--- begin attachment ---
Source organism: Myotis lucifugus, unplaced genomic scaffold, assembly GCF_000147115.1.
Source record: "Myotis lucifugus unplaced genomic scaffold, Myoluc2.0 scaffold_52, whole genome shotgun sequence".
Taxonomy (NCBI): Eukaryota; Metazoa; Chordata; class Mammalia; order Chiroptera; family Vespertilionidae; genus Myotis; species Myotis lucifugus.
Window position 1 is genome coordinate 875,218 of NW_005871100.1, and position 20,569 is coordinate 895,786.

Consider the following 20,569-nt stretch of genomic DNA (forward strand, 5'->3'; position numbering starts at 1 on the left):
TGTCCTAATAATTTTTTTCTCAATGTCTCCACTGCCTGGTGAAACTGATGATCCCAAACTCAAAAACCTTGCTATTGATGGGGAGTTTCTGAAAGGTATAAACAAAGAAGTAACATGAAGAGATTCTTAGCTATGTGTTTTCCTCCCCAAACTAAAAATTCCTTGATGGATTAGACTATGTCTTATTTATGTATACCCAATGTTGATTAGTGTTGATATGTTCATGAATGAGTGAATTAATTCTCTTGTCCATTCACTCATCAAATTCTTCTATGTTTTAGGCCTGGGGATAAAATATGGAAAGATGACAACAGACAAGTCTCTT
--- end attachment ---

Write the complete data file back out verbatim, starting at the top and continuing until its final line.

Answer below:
Source organism: Myotis lucifugus, unplaced genomic scaffold, assembly GCF_000147115.1.
Source record: "Myotis lucifugus unplaced genomic scaffold, Myoluc2.0 scaffold_52, whole genome shotgun sequence".
Taxonomy (NCBI): Eukaryota; Metazoa; Chordata; class Mammalia; order Chiroptera; family Vespertilionidae; genus Myotis; species Myotis lucifugus.
Window position 1 is genome coordinate 875,218 of NW_005871100.1, and position 20,569 is coordinate 895,786.

Consider the following 20,569-nt stretch of genomic DNA (forward strand, 5'->3'; position numbering starts at 1 on the left):
TGTCCTAATAATTTTTTTCTCAATGTCTCCACTGCCTGGTGAAACTGATGATCCCAAACTCAAAAACCTTGCTATTGATGGGGAGTTTCTGAAAGGTATAAACAAAGAAGTAACATGAAGAGATTCTTAGCTATGTGTTTTCCTCCCCAAACTAAAAATTCCTTGATGGATTAGACTATGTCTTATTTATGTATACCCAATGTTGATTAGTGTTGATATGTTCATGAATGAGTGAATTAATTCTCTTGTCCATTCACTCATCAAATTCTTCTATGTTTTAGGCCTGGGGATAAAATATGGAAAGATGACAACAGACAAGTCTCTT